Thursday, April 19, 2018

The Split This Rock Interview with Terisa Siagatonu

By Franny Choi

Split This Rock Poetry Festival: Poems of Provocation & Witness, April 19-21, 2018.

The festival is three days at the intersection of the imagination and social change: readings, workshops, panel discussions, youth programming, activism, a book fair, and a party. Celebrating Split This Rock’s 10th anniversary! The poets to be featured are among the most significant and artistically vibrant writing and performing today: Elizabeth Acevedo, Kazim Ali, Ellen Bass, Sherwin Bitsui, Kwame Dawes, Camille Dungy, Ilya Kaminsky, Sharon Olds, Sonia Sanchez, Solmaz Sharif, Terisa Siagatonu, Paul Tran, Javier Zamora.

On-site registration is available every day during the festival at the festival hub: National Housing Center, 1201 15th Street, NW, Washington, DC 20005. A sliding scale of fees is available for full registration, beginning at $200. Student registration (with ID) is $75. One day passes are $85. Two-day passes are $170.

Full festival schedule available on the
website. The Festival Mobile App is Live! Download the free app  for iOS and Android today for easy access to the schedule, session descriptions, presenter bios, and more! Just search your app store for Split This Rock.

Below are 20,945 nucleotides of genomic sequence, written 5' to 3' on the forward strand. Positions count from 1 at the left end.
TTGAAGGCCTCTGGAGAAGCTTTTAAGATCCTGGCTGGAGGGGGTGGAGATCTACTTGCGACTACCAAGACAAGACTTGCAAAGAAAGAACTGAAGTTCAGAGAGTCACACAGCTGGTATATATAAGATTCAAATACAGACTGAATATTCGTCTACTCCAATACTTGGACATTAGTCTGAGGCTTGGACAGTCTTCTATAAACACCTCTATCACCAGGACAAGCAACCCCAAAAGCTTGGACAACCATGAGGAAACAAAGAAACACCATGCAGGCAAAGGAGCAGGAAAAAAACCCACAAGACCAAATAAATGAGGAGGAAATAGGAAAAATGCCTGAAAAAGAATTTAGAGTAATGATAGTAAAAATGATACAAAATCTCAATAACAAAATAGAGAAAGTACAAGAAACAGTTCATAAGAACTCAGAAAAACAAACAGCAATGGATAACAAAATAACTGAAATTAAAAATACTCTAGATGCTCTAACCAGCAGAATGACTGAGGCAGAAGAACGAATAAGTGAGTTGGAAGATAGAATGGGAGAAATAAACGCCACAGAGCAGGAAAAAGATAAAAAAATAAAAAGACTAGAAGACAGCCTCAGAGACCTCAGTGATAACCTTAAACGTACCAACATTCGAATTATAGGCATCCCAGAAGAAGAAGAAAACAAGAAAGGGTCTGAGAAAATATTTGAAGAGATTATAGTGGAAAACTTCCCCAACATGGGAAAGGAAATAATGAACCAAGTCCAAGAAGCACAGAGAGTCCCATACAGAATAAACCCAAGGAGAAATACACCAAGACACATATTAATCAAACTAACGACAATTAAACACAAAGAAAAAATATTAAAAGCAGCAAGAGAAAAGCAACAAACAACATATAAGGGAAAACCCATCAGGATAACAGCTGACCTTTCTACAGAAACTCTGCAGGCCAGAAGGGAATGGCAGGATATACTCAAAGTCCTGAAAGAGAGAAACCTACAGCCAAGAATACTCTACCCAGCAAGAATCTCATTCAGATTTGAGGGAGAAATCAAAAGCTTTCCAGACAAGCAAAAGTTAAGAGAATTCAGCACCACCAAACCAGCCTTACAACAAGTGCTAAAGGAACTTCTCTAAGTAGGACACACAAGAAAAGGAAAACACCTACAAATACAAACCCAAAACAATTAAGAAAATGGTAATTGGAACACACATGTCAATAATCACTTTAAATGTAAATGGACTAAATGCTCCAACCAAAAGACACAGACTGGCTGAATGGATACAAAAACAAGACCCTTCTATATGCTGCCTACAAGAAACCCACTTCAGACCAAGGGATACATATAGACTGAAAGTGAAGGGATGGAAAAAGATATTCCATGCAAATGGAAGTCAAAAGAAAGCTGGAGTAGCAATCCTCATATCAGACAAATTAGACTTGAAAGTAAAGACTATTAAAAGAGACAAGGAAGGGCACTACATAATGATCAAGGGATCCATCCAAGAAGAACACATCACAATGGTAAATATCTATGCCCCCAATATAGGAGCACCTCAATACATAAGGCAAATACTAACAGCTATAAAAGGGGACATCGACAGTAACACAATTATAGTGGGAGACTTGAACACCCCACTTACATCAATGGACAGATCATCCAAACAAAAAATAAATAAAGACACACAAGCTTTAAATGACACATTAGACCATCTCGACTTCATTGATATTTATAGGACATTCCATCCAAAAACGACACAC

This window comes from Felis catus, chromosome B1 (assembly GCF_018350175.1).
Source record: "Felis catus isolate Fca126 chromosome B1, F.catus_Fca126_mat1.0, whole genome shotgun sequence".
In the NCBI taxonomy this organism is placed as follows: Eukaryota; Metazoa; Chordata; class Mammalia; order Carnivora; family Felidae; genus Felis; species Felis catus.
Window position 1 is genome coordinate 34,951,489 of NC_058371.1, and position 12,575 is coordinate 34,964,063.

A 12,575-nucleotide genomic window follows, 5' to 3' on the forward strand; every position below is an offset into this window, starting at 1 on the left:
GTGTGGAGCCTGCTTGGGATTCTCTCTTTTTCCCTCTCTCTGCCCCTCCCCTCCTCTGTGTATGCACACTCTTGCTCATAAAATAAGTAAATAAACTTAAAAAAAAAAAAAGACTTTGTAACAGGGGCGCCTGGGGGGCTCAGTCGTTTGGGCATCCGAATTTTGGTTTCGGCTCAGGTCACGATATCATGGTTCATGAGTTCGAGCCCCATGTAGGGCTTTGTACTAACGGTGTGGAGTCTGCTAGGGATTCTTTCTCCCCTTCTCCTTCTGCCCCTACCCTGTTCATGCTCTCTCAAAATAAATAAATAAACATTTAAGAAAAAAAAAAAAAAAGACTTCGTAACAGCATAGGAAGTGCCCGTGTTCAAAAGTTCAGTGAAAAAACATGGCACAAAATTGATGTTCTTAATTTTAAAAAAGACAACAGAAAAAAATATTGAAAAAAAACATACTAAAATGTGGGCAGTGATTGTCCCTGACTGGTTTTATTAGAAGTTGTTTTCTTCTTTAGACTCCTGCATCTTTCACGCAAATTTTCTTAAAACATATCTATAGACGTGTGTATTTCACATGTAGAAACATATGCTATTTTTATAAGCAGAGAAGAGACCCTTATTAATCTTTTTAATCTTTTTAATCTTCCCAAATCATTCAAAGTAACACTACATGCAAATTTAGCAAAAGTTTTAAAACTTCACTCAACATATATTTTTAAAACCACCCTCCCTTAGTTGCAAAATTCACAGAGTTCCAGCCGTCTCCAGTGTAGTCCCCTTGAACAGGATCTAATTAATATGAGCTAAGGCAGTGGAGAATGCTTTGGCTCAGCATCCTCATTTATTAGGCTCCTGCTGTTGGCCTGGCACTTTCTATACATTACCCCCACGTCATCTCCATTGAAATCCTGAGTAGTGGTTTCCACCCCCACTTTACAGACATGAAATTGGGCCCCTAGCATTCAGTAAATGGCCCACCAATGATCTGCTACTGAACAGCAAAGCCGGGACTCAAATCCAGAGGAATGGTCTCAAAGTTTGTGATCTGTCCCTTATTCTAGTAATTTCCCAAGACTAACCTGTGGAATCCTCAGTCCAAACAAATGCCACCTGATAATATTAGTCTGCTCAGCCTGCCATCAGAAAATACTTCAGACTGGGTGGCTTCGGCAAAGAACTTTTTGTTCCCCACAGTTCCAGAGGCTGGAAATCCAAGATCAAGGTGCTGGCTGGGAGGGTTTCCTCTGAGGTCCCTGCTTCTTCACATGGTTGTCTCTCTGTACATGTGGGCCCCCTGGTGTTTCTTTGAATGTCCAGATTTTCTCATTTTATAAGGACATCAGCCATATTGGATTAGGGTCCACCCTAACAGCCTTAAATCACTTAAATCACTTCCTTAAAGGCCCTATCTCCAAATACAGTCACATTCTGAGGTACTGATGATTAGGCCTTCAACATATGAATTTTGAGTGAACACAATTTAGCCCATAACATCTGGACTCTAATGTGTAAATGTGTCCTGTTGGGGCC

Events Open to the Public

Nightly Free Poetry Readings: National Housing Center Auditorium

Social Change Book Fair: Saturday, April 21, 10 am-3:30 pm, National Housing Center (Free)

Poetry Public Action: Louder Than a Gun – Poem for Our Lives, Friday, April 20, 9-10 am, Lafayette Park (Free)

Open Mics: Thursday, April 19 & Friday, April 20, 10 pm-12 am, Busboys and Poets, 5th & K, Cullen Room, 1025 5th St NW, Washington, DC 20001 ($5 at the door)

Closing Party: Saturday, April 21, 10 pm-1 am, National Housing Center Auditorium ($10 online and at the door)

Open mics and the closing party are free to festival registrants.

* * *
Terisa Siagatonu is an award winning poet, arts educator, organizer, and mental health advocate from the Bay Area. With over a decade of experience in writing, performing, competing, coaching, and teaching poetry, Terisa has shared her work in places ranging from the Kennedy Center of the Performing Arts, to the UN Conference on Climate Change in Paris, France, to the White House. A recipient of President Obama’s Champion of Change Award (2012), Terisa's writing has been featured on Button Poetry, CNN, NBCNews, NPR, Huffington Post, Everyday Feminism, The Guardian, BuzzFeed, Upworthy and elsewhere. A national poetry slam finalist, Terisa is also a poetry slam coach on both the youth and collegiate level, having coached five poetry slam teams to place Top 20 in the nation. Alongside being a full-time artist, Terisa is also a Senior Poet Mentor with Youth Speaks, Inc., leading poetry lessons with Bay Area high school students and professional development with teaching artists. She is one of the co-creators of The Root Slam, a poetry venue based in Oakland, CA, and was a member of the 2017 Root Slam Poetry Slam Team, helping her team to place 5th in the Nation at the 2017 National Poetry Slam competition. Terisa holds a Masters in Marriage/Family Therapy from the University of Southern California, aiming to merge art and therapy throughout her healing work both on and off-stage.

* * *

Franny Choi (FC): Can you talk about one of your proudest poetry-related moments over the past year or so?